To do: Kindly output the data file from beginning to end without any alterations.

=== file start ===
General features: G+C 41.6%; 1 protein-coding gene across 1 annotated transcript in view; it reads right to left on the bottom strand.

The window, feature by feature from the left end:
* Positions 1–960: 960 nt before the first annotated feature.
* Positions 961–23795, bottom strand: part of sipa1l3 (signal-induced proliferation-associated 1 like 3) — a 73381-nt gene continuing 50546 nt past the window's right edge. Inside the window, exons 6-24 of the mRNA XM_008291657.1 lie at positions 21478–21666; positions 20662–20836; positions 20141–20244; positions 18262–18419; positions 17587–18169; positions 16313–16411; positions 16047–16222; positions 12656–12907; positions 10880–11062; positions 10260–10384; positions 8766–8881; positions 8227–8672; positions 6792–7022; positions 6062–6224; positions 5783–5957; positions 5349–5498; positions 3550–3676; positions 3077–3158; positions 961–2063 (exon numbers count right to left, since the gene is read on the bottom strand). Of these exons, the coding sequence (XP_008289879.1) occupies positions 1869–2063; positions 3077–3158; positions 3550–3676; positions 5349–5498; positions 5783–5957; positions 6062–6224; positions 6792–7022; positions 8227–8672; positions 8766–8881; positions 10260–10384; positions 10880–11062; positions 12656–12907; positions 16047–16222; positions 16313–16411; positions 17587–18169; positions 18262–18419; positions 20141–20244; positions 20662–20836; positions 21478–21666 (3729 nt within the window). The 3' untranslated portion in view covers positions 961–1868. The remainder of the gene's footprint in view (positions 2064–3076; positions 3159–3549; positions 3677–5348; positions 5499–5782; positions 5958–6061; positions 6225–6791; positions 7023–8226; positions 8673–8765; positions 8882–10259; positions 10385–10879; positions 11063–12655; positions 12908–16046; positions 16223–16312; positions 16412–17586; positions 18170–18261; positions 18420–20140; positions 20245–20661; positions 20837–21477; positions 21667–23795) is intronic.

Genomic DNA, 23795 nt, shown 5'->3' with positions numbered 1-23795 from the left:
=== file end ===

General features: G+C 41.6%; 1 protein-coding gene across 1 annotated transcript in view; it reads right to left on the bottom strand.

The window, feature by feature from the left end:
* Positions 1–960: 960 nt before the first annotated feature.
* Positions 961–23795, bottom strand: part of sipa1l3 (signal-induced proliferation-associated 1 like 3) — a 73381-nt gene continuing 50546 nt past the window's right edge. Inside the window, exons 6-24 of the mRNA XM_008291657.1 lie at positions 21478–21666; positions 20662–20836; positions 20141–20244; positions 18262–18419; positions 17587–18169; positions 16313–16411; positions 16047–16222; positions 12656–12907; positions 10880–11062; positions 10260–10384; positions 8766–8881; positions 8227–8672; positions 6792–7022; positions 6062–6224; positions 5783–5957; positions 5349–5498; positions 3550–3676; positions 3077–3158; positions 961–2063 (exon numbers count right to left, since the gene is read on the bottom strand). Of these exons, the coding sequence (XP_008289879.1) occupies positions 1869–2063; positions 3077–3158; positions 3550–3676; positions 5349–5498; positions 5783–5957; positions 6062–6224; positions 6792–7022; positions 8227–8672; positions 8766–8881; positions 10260–10384; positions 10880–11062; positions 12656–12907; positions 16047–16222; positions 16313–16411; positions 17587–18169; positions 18262–18419; positions 20141–20244; positions 20662–20836; positions 21478–21666 (3729 nt within the window). The 3' untranslated portion in view covers positions 961–1868. The remainder of the gene's footprint in view (positions 2064–3076; positions 3159–3549; positions 3677–5348; positions 5499–5782; positions 5958–6061; positions 6225–6791; positions 7023–8226; positions 8673–8765; positions 8882–10259; positions 10385–10879; positions 11063–12655; positions 12908–16046; positions 16223–16312; positions 16412–17586; positions 18170–18261; positions 18420–20140; positions 20245–20661; positions 20837–21477; positions 21667–23795) is intronic.

Genomic DNA, 23795 nt, shown 5'->3' with positions numbered 1-23795 from the left: